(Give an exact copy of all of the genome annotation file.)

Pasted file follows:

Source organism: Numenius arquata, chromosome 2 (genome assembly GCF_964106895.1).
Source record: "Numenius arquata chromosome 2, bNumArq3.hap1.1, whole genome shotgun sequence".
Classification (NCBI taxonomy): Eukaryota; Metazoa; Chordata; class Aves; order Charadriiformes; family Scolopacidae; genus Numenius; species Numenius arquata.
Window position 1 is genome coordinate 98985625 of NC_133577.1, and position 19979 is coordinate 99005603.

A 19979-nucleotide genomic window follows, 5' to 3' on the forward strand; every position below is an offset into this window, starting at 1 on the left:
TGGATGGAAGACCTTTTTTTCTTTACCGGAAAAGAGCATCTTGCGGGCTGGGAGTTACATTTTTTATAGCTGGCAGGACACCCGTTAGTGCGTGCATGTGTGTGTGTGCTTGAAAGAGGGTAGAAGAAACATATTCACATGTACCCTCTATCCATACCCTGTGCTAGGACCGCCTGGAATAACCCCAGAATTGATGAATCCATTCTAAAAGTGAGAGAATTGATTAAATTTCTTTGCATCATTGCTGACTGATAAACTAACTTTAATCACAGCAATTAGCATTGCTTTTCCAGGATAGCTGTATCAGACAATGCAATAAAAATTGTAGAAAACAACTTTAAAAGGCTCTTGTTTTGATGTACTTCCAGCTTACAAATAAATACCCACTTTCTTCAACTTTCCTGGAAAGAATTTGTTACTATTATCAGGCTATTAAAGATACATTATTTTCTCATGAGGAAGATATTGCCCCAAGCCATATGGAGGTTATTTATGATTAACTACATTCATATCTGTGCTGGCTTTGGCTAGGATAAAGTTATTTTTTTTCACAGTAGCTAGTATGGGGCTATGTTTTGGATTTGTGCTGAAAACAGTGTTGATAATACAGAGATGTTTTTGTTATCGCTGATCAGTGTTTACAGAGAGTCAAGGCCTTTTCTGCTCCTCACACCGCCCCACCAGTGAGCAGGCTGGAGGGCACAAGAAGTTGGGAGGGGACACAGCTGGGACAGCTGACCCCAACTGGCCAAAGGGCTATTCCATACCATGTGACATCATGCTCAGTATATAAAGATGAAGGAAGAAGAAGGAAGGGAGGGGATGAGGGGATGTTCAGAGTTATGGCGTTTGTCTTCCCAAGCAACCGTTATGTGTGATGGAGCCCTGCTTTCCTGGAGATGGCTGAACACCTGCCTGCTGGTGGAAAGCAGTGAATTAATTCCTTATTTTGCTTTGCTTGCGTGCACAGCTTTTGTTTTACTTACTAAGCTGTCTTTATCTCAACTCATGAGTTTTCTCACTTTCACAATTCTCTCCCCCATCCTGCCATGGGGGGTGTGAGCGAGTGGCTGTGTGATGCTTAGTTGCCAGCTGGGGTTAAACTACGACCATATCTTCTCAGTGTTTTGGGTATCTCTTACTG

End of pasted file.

Source organism: Numenius arquata, chromosome 2 (genome assembly GCF_964106895.1).
Source record: "Numenius arquata chromosome 2, bNumArq3.hap1.1, whole genome shotgun sequence".
Classification (NCBI taxonomy): Eukaryota; Metazoa; Chordata; class Aves; order Charadriiformes; family Scolopacidae; genus Numenius; species Numenius arquata.
Window position 1 is genome coordinate 98985625 of NC_133577.1, and position 19979 is coordinate 99005603.

A 19979-nucleotide genomic window follows, 5' to 3' on the forward strand; every position below is an offset into this window, starting at 1 on the left:
TGGATGGAAGACCTTTTTTTCTTTACCGGAAAAGAGCATCTTGCGGGCTGGGAGTTACATTTTTTATAGCTGGCAGGACACCCGTTAGTGCGTGCATGTGTGTGTGTGCTTGAAAGAGGGTAGAAGAAACATATTCACATGTACCCTCTATCCATACCCTGTGCTAGGACCGCCTGGAATAACCCCAGAATTGATGAATCCATTCTAAAAGTGAGAGAATTGATTAAATTTCTTTGCATCATTGCTGACTGATAAACTAACTTTAATCACAGCAATTAGCATTGCTTTTCCAGGATAGCTGTATCAGACAATGCAATAAAAATTGTAGAAAACAACTTTAAAAGGCTCTTGTTTTGATGTACTTCCAGCTTACAAATAAATACCCACTTTCTTCAACTTTCCTGGAAAGAATTTGTTACTATTATCAGGCTATTAAAGATACATTATTTTCTCATGAGGAAGATATTGCCCCAAGCCATATGGAGGTTATTTATGATTAACTACATTCATATCTGTGCTGGCTTTGGCTAGGATAAAGTTATTTTTTTTCACAGTAGCTAGTATGGGGCTATGTTTTGGATTTGTGCTGAAAACAGTGTTGATAATACAGAGATGTTTTTGTTATCGCTGATCAGTGTTTACAGAGAGTCAAGGCCTTTTCTGCTCCTCACACCGCCCCACCAGTGAGCAGGCTGGAGGGCACAAGAAGTTGGGAGGGGACACAGCTGGGACAGCTGACCCCAACTGGCCAAAGGGCTATTCCATACCATGTGACATCATGCTCAGTATATAAAGATGAAGGAAGAAGAAGGAAGGGAGGGGATGAGGGGATGTTCAGAGTTATGGCGTTTGTCTTCCCAAGCAACCGTTATGTGTGATGGAGCCCTGCTTTCCTGGAGATGGCTGAACACCTGCCTGCTGGTGGAAAGCAGTGAATTAATTCCTTATTTTGCTTTGCTTGCGTGCACAGCTTTTGTTTTACTTACTAAGCTGTCTTTATCTCAACTCATGAGTTTTCTCACTTTCACAATTCTCTCCCCCATCCTGCCATGGGGGGTGTGAGCGAGTGGCTGTGTGATGCTTAGTTGCCAGCTGGGGTTAAACTACGACCATATCTTCTCAGTGTTTTGGGTATCTCTTACTG